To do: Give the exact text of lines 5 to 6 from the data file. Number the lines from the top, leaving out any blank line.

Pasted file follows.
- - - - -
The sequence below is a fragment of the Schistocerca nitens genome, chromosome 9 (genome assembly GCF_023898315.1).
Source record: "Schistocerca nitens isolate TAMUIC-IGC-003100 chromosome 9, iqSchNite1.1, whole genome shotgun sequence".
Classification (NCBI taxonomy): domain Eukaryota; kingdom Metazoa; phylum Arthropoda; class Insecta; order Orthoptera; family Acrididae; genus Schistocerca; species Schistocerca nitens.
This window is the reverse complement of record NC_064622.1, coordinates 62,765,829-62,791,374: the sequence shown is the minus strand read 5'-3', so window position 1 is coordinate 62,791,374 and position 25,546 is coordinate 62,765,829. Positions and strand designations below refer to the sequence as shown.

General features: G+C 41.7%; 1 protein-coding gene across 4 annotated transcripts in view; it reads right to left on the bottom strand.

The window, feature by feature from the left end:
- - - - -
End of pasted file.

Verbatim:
General features: G+C 41.7%; 1 protein-coding gene across 4 annotated transcripts in view; it reads right to left on the bottom strand.

The window, feature by feature from the left end: